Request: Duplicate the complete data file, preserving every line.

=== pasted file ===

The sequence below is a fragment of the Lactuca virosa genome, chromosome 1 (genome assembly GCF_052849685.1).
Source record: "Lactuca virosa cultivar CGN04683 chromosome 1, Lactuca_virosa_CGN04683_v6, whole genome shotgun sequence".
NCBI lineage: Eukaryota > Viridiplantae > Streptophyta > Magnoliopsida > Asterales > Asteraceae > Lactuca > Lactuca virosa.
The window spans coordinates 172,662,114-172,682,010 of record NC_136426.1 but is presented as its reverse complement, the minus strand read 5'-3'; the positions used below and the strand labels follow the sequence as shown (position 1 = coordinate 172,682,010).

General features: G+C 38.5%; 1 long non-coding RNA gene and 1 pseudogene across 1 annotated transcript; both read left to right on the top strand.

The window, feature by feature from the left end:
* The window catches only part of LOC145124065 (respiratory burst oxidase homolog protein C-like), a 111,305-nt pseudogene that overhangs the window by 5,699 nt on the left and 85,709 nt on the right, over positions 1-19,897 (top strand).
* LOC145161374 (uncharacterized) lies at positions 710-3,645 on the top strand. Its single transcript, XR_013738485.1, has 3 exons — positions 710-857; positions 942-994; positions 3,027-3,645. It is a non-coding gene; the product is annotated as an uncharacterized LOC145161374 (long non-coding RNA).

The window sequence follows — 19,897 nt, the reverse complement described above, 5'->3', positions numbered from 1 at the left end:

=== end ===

The sequence below is a fragment of the Lactuca virosa genome, chromosome 1 (genome assembly GCF_052849685.1).
Source record: "Lactuca virosa cultivar CGN04683 chromosome 1, Lactuca_virosa_CGN04683_v6, whole genome shotgun sequence".
NCBI lineage: Eukaryota > Viridiplantae > Streptophyta > Magnoliopsida > Asterales > Asteraceae > Lactuca > Lactuca virosa.
The window spans coordinates 172,662,114-172,682,010 of record NC_136426.1 but is presented as its reverse complement, the minus strand read 5'-3'; the positions used below and the strand labels follow the sequence as shown (position 1 = coordinate 172,682,010).

General features: G+C 38.5%; 1 long non-coding RNA gene and 1 pseudogene across 1 annotated transcript; both read left to right on the top strand.

The window, feature by feature from the left end:
* The window catches only part of LOC145124065 (respiratory burst oxidase homolog protein C-like), a 111,305-nt pseudogene that overhangs the window by 5,699 nt on the left and 85,709 nt on the right, over positions 1-19,897 (top strand).
* LOC145161374 (uncharacterized) lies at positions 710-3,645 on the top strand. Its single transcript, XR_013738485.1, has 3 exons — positions 710-857; positions 942-994; positions 3,027-3,645. It is a non-coding gene; the product is annotated as an uncharacterized LOC145161374 (long non-coding RNA).

The window sequence follows — 19,897 nt, the reverse complement described above, 5'->3', positions numbered from 1 at the left end: